For decades, New York politicians have treated the privilege of public service as a license to enrich themselves and their cronies. The lack of ethics and the culture of corruption have become a sad hallmark of government in New York.
By contrast, Putnam County has been relatively fortunate to have some great public servants. We’ve built on their hard work and made important improvements to advance our county even further. As your County Executive, I continue to support:
- A ban on taxpayer funded lobbying
- Enactment of a Taxpayer Transparency Act*, self mandating live streaming of public government meetings and the creation of a budget transparency website
- Freeze pay raises for politicians – including the county executive*
- Reinforce term limits by closing existing loopholes and providing consistency for elected posts.
On the state level, as your former Assemblyman, I delivered on passing reform and:
- Helped pass ethics reform to help strip taxpayer funded pensions from corrupt politicians (A1749, 2017)
- Voted in favor of campaign finance reform that would close the LLC loophole (Chap. 407, 2019).
- Spoke up against Andrew Cuomo’s Corrupt COVID-19 nursing home cover-up when few others, including Republican officials, would. Andrew Cuomo did not resign willingly, he left office because a few brave individuals had the courage to stand up and speak out early on. I was one of them.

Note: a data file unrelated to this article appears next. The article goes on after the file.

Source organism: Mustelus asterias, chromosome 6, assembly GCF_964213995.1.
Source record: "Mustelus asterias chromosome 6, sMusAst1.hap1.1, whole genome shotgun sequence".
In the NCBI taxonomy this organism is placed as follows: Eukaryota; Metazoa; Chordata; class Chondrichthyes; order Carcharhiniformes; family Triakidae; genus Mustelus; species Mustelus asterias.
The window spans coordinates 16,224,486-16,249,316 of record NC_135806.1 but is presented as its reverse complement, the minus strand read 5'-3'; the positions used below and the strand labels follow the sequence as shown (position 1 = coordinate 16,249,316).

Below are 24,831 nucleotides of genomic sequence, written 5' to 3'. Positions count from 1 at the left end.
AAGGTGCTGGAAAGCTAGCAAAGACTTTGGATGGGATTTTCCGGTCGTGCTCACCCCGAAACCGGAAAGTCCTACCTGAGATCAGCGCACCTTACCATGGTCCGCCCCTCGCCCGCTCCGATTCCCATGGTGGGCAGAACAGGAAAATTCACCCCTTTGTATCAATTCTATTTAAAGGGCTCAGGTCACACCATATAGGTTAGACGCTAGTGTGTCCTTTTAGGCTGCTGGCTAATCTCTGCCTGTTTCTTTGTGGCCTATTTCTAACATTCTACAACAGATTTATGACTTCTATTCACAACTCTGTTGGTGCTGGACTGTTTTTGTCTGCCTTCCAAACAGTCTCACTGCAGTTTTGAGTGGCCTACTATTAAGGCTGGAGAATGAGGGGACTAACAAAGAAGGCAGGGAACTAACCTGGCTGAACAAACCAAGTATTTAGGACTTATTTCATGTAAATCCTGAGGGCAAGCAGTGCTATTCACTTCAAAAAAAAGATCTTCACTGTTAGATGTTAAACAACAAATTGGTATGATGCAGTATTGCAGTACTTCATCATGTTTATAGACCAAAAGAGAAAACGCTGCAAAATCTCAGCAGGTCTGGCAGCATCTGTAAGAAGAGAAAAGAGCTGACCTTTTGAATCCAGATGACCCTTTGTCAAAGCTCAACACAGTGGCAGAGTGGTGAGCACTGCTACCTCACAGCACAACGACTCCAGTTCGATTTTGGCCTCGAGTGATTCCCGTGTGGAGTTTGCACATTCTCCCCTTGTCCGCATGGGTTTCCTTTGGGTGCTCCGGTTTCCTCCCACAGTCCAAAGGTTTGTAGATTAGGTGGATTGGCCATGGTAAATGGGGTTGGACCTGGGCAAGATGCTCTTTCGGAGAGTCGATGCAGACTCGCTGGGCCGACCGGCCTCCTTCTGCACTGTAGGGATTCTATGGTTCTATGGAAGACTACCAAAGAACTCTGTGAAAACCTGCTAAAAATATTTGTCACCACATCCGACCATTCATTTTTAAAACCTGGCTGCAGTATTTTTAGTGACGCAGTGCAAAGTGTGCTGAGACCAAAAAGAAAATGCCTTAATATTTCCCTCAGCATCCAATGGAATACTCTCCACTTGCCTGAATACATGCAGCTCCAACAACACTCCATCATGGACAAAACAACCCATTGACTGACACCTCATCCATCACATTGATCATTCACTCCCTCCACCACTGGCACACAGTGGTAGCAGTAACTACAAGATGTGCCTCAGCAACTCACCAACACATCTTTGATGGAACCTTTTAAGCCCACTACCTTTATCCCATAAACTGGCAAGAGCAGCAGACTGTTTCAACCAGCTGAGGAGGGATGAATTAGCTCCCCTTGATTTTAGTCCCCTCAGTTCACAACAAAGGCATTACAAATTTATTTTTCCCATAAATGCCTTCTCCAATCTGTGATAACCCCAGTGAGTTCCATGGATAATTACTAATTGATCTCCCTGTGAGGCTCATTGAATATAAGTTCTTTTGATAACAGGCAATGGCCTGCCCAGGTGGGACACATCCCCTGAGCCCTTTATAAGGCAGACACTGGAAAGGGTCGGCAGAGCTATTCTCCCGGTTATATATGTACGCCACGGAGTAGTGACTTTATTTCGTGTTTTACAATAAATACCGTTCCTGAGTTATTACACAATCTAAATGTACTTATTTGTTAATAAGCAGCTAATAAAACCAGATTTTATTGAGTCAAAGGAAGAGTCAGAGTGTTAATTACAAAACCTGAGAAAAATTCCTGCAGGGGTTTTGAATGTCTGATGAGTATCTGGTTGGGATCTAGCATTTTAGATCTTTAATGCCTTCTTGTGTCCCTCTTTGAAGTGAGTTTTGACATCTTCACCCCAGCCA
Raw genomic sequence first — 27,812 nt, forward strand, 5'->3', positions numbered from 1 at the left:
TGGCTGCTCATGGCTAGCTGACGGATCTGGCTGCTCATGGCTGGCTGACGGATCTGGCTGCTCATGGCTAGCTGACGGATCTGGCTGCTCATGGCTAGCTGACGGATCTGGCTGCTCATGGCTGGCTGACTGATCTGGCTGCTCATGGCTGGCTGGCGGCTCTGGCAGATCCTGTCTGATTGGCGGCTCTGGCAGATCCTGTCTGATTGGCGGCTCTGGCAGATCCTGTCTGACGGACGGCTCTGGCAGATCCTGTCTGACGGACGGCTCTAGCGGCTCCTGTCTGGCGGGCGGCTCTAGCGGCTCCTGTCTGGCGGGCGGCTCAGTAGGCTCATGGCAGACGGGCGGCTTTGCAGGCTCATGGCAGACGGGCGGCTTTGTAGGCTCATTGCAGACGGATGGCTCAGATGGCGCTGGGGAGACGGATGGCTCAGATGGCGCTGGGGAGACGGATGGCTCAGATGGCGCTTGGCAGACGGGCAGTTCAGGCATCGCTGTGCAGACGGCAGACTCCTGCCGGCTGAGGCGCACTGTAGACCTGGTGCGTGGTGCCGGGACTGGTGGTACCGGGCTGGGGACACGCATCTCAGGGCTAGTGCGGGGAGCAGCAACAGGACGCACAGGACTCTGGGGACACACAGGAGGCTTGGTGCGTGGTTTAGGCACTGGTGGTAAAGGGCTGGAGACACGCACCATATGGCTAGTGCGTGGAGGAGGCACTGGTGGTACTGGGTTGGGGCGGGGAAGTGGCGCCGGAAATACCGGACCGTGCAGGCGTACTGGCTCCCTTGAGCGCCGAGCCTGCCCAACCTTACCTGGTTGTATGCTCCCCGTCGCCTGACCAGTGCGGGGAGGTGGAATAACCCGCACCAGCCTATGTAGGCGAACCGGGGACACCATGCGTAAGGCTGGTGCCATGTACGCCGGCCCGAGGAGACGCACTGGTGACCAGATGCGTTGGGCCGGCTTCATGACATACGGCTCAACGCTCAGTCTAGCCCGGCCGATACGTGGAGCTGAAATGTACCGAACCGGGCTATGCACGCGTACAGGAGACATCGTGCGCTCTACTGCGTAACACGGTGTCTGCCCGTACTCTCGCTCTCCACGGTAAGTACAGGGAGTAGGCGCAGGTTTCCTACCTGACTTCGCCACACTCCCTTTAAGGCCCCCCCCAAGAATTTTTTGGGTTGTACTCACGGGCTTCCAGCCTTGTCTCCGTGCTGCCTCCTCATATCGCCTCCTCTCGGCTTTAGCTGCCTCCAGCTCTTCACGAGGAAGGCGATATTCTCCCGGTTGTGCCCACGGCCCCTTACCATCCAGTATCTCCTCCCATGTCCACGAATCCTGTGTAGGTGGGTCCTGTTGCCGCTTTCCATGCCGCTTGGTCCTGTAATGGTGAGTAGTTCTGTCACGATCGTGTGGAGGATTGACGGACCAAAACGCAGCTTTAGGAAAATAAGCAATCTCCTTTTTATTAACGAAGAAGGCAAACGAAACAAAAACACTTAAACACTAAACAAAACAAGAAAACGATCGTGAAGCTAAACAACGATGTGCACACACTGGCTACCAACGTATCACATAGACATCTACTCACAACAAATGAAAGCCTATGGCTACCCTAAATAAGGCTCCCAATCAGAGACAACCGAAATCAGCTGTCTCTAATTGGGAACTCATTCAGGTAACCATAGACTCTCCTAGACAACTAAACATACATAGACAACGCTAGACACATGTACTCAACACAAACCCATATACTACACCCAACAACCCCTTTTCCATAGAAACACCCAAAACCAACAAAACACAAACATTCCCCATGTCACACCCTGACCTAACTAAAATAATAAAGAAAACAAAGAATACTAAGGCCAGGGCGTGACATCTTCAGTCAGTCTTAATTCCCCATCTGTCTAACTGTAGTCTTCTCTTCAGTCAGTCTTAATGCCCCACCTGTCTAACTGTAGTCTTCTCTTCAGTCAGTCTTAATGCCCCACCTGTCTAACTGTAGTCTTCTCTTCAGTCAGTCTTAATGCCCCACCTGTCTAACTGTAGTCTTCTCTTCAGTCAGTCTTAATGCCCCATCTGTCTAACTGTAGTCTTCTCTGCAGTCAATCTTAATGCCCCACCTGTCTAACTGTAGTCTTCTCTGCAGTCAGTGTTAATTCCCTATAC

Most importantly, as I always have, I’ll honor my obligation to be honest about what I do and why I do it.
* To date, the Legislature has failed to act on the Taxpayer Transparency Act proposal introduced at the March 2023 State of the County, but did approve funding for a budget transparency website (a key part of the proposed legislation) in the 2024 budget.
* Opposed pay raises for all politicians in first year. The Legislature submitted pay raises for themselves prior to budget meetings which shielded their salary adjustments from an executive veto. Byrne vetoed all other pay raises for politicians that had been added by the Legislature. The Legislature overrode Byrne’s veto with the minimum 6 votes required, but Byrne still honored his commitment and did not take a raise in pay in his first budget (2024 Budget).